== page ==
This article originally ran in Term Sheet, Fortune’s newsletter about deals and dealmakers. Sign up here.
SoftBank has decided to end its relationship with struggling dog-walking startup Wag. The Japanese behemoth has agreed to sell its nearly 50% stake back to the company, according to The Wall Street Journal.
“We are amicably parting ways with SoftBank and SoftBank will no longer have Board representation,” Wag CEO Garrett Smallwood said in an internal memo to employees, adding: “Today, we said goodbye to a number of our friends and colleagues as we align our organization with the needs of our business.”
The price of the deal is unknown, but it is reportedly “well below” the roughly $650 million valuation at which SoftBank made its $300 million investment early last year. The Vision Fund is also giving up its two seats on Wag’s board. Other investors that have backed the company include General Catalyst, Battery Ventures and Acme.
Wag has had its share of struggles. It underwent a vast round of layoffs while also dealing with issues around insufficient growth, financial underperformance, and even runaway dogs. According to a CNN investigation, the company’s woes became even more pronounced after SoftBank pumped a massive round of funding into the startup.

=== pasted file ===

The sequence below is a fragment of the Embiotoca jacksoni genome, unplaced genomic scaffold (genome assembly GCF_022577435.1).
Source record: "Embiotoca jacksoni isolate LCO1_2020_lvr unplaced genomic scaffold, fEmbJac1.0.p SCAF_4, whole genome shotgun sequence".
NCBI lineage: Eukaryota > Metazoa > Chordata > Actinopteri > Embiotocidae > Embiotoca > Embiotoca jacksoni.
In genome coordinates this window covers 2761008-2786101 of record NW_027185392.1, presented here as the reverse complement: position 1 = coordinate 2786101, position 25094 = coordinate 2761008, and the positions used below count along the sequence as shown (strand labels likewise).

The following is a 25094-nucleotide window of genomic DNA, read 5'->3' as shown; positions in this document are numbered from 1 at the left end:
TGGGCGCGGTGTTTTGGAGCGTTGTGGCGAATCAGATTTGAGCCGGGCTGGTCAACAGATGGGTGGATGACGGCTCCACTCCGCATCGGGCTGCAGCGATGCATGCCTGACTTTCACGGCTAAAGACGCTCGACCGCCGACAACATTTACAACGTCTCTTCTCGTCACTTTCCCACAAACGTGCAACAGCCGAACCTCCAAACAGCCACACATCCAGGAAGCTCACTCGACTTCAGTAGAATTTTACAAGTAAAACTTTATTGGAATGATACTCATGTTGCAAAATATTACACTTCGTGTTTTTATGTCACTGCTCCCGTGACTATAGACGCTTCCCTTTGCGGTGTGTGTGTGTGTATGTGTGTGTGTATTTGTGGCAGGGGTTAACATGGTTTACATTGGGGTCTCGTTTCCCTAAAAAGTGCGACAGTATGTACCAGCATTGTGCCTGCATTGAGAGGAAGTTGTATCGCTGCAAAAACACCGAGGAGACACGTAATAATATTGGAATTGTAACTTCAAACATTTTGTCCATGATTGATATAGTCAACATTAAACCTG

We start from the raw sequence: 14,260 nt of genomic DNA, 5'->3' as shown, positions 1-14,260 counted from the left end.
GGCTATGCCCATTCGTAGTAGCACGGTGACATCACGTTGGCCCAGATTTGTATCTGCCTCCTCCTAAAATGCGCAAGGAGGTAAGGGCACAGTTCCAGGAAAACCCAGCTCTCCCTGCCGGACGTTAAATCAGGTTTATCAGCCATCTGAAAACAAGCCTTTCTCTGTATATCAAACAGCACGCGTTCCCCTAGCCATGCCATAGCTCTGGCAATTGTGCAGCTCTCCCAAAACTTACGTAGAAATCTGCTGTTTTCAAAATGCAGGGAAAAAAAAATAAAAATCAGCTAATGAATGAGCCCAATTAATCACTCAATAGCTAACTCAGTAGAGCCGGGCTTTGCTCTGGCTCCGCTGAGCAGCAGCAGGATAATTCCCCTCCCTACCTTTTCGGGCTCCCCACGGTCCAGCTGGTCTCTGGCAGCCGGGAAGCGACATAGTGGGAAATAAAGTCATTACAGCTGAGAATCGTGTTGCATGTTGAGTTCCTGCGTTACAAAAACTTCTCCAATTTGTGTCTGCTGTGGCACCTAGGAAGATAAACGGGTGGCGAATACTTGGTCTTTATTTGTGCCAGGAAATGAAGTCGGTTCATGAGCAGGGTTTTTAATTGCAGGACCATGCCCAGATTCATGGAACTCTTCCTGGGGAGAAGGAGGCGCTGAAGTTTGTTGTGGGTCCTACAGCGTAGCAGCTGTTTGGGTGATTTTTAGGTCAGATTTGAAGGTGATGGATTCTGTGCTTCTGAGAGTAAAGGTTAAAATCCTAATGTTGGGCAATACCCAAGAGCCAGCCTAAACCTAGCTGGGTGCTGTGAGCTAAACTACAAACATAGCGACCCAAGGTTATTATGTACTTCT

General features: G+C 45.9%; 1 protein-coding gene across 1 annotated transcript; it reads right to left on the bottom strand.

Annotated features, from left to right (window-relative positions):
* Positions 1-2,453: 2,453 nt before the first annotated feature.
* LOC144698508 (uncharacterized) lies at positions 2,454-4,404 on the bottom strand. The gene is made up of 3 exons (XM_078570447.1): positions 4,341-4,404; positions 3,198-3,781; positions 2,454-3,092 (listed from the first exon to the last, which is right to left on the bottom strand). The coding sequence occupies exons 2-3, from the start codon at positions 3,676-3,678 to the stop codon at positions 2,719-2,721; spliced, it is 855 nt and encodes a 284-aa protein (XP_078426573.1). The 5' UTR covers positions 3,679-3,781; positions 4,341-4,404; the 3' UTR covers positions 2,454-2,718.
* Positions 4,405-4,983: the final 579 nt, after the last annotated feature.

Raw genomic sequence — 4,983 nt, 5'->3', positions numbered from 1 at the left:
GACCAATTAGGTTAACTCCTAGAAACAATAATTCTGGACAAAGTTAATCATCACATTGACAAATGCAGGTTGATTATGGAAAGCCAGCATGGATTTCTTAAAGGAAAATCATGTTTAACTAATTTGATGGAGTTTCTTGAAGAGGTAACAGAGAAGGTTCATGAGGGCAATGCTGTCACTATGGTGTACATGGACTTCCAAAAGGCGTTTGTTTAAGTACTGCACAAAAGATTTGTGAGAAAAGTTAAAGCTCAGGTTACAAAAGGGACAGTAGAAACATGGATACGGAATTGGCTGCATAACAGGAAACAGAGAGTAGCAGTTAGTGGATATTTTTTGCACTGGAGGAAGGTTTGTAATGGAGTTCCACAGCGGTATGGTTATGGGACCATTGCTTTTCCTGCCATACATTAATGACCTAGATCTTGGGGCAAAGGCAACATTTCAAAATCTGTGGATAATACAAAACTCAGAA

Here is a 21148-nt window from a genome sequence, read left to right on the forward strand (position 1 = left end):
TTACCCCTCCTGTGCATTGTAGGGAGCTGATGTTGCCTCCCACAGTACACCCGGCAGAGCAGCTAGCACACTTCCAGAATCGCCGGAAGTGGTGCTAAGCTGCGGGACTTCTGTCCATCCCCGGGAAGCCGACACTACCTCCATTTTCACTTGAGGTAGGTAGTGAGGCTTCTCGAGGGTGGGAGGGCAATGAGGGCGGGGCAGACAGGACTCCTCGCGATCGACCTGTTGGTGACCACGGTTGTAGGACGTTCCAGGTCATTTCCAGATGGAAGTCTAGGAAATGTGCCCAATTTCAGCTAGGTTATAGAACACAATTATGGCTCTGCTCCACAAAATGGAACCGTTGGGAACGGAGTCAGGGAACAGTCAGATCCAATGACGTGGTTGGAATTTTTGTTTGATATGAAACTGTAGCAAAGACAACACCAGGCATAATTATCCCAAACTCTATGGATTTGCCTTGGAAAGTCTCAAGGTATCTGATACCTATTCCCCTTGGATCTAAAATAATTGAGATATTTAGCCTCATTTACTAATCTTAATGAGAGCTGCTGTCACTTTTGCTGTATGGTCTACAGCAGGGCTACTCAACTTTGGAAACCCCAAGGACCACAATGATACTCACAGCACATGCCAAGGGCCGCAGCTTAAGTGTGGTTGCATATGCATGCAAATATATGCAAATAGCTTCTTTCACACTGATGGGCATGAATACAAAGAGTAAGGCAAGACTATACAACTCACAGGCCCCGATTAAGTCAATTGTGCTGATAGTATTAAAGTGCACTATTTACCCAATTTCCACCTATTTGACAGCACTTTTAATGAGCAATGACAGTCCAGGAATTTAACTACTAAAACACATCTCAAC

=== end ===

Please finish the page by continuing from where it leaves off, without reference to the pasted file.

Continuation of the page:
Wag is yet another example of a struggling yet beyond-well-funded company in the SoftBank Vision Fund portfolio. Some of its companies have performed poorly on the public markets, while others never even made it there.
Here’s the thing: It’s a well-known reality that some of the startups in a VC’s portfolio won’t be knock-out successes. But when you’re cutting checks that are a minimum of $100 million, that means the startups that fail will fail big. And those implosions will reverberate throughout the entire ecosystem.
SoftBank is in a tough spot. It needs to prove that its money doesn’t drown companies to death, that it doesn’t hold “founders and venture capitalists hostage to their money,” and that, ultimately, it can pick winners. It needs to do all this while also improving its reputation among fellow VCs and founders. That, my friends, is one tall order.
AWAY CEO IS OUT: Luggage startup Away has replaced CEO Steph Korey after she came under fire for her management style in an in-depth investigation by The Verge. In the piece, employees describe intimidation tactics, manipulative behavior, and a culture of toxicity — all trickling down from the company’s top executives. Korey will be replaced by Stuart Haselden, the former chief operating officer at Lululemon Athletica.
After the story was published, my Twitter feed was insufferable. It was a firestorm of hot takes, name-calling, and basically nothing interesting that actually furthered the conversation.